- Traditionalism. Use cultural conditioning to exaggerate the natural differences between the sexes. This would result in male domination of women and likely, though not necessarily, in misogynistic discrimination (social injustice such as the exclusion of women from many activities and professions). On the other hand, a strong sexual separation could raise a society’s spirit, polarity, diversity, and productivity.
- Modern Feminism. Use cultural conditioning to eliminate the natural differences between the sexes. Although this could make for a more just, peaceful, and harmonious society, it would require radical measures of state regulation, which jeopardize personal freedoms and people’s ability to reach their full potential. It would also impair family life and with that children’s emotional development.
- Traditional Feminism. Use cultural conditioning to provide equal opportunities for both sexes. This could be hoped to optimize fairness, individual liberty, and personal development. In practice, however, it would largely manifest biological inequalities on the societal level. This alternative—the mediocre middle way—includes moderate forms of the pros and cons of the two other choices.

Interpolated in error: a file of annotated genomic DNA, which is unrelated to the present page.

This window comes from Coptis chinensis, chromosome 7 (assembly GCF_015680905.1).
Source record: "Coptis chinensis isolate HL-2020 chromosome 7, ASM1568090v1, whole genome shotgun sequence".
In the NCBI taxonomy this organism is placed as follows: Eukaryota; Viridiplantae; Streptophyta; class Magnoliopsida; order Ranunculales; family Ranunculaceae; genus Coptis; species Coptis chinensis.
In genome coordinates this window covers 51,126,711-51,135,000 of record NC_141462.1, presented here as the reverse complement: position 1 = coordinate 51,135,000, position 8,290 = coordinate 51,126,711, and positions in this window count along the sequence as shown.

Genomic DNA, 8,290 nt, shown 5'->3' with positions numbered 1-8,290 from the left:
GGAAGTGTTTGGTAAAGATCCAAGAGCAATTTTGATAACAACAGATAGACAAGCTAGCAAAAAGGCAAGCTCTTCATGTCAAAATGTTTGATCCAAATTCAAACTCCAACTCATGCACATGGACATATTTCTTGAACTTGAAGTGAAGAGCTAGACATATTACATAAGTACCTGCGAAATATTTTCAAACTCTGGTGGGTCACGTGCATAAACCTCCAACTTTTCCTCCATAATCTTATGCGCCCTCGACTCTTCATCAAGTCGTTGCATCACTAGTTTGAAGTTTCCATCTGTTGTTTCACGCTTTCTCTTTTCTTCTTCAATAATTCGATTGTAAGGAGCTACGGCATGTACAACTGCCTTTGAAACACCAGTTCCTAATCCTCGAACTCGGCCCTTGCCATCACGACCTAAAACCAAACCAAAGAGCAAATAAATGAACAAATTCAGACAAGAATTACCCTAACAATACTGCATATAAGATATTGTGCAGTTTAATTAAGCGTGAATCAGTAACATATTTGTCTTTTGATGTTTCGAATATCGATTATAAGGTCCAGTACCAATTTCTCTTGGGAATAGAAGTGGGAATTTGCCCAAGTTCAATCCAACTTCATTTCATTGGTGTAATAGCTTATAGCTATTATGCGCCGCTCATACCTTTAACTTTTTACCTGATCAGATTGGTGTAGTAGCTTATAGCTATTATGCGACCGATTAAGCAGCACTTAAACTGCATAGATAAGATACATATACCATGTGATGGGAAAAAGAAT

Wilson’s conclusion is that “the evidences of biological constraint alone cannot prescribe an ideal course of action. However, they can help us to define the options and to assess the price of each. The price is to be measured in the added energy required for education and reinforcement and in the attrition of individual freedom and potential. And let us face the real issue squarely: since every option has a cost, and concrete ethical principles will rarely find universal acceptance, the choice cannot be made easily” (p. 134). In this sense, the political conflict between the feminist left and the traditional right is a good thing, because it motivates a much-needed dialog.
6. Is Homosexuality Natural?
According to the kin-selection hypothesis of homosexuality, the evolutionary benefit of homosexuals is that they can, unburdened by reproductive efforts, assist close relatives (kin) in rearing more offspring, which increases their own inclusive fitness because they share a large portion of their genes with that offspring.
More broadly, homosexuals often support their entire tribe (extended kin) “in the roles of seers, shamans, artists, and keepers of tribal knowledge” (p. 145). Although the genetic factor might not be absolute, some individuals are hereditarily predisposed to become homosexual in certain social environments.
How to Learn About Human Behavior
What Can Hunter-Gatherers Teach Us about Equality?
Is Feminism Good or Bad? (On the Ethics of Gender Equality)
The Truth about Testosterone: Aggression, Sex, and Social Status